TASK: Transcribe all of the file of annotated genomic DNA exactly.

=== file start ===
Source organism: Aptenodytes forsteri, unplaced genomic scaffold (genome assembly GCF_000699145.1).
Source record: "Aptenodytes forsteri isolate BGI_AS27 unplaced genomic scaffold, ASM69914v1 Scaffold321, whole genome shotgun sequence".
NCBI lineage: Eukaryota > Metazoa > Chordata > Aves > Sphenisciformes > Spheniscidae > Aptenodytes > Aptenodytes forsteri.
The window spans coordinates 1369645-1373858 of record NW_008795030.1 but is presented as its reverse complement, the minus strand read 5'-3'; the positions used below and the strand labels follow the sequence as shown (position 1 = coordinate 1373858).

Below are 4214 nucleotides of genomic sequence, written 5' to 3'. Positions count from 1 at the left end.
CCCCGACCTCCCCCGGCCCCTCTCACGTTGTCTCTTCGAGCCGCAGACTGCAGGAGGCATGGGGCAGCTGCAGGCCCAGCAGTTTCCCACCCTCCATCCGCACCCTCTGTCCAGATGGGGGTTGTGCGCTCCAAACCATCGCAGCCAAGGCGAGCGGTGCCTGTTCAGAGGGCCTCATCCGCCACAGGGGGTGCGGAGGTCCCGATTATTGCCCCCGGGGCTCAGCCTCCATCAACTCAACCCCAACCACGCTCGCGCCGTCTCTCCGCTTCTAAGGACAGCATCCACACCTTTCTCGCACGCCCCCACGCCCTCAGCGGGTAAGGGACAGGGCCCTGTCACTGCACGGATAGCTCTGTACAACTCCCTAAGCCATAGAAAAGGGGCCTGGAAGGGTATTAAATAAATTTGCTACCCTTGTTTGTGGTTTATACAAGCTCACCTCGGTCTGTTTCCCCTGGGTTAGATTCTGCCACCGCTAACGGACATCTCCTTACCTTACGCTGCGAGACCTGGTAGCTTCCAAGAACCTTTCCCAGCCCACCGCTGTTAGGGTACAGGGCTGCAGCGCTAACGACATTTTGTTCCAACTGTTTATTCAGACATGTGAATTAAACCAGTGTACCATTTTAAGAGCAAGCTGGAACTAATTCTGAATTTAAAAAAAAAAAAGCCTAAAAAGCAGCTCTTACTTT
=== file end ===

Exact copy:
Source organism: Aptenodytes forsteri, unplaced genomic scaffold (genome assembly GCF_000699145.1).
Source record: "Aptenodytes forsteri isolate BGI_AS27 unplaced genomic scaffold, ASM69914v1 Scaffold321, whole genome shotgun sequence".
NCBI lineage: Eukaryota > Metazoa > Chordata > Aves > Sphenisciformes > Spheniscidae > Aptenodytes > Aptenodytes forsteri.
The window spans coordinates 1369645-1373858 of record NW_008795030.1 but is presented as its reverse complement, the minus strand read 5'-3'; the positions used below and the strand labels follow the sequence as shown (position 1 = coordinate 1373858).

Below are 4214 nucleotides of genomic sequence, written 5' to 3'. Positions count from 1 at the left end.
CCCCGACCTCCCCCGGCCCCTCTCACGTTGTCTCTTCGAGCCGCAGACTGCAGGAGGCATGGGGCAGCTGCAGGCCCAGCAGTTTCCCACCCTCCATCCGCACCCTCTGTCCAGATGGGGGTTGTGCGCTCCAAACCATCGCAGCCAAGGCGAGCGGTGCCTGTTCAGAGGGCCTCATCCGCCACAGGGGGTGCGGAGGTCCCGATTATTGCCCCCGGGGCTCAGCCTCCATCAACTCAACCCCAACCACGCTCGCGCCGTCTCTCCGCTTCTAAGGACAGCATCCACACCTTTCTCGCACGCCCCCACGCCCTCAGCGGGTAAGGGACAGGGCCCTGTCACTGCACGGATAGCTCTGTACAACTCCCTAAGCCATAGAAAAGGGGCCTGGAAGGGTATTAAATAAATTTGCTACCCTTGTTTGTGGTTTATACAAGCTCACCTCGGTCTGTTTCCCCTGGGTTAGATTCTGCCACCGCTAACGGACATCTCCTTACCTTACGCTGCGAGACCTGGTAGCTTCCAAGAACCTTTCCCAGCCCACCGCTGTTAGGGTACAGGGCTGCAGCGCTAACGACATTTTGTTCCAACTGTTTATTCAGACATGTGAATTAAACCAGTGTACCATTTTAAGAGCAAGCTGGAACTAATTCTGAATTTAAAAAAAAAAAAGCCTAAAAAGCAGCTCTTACTTT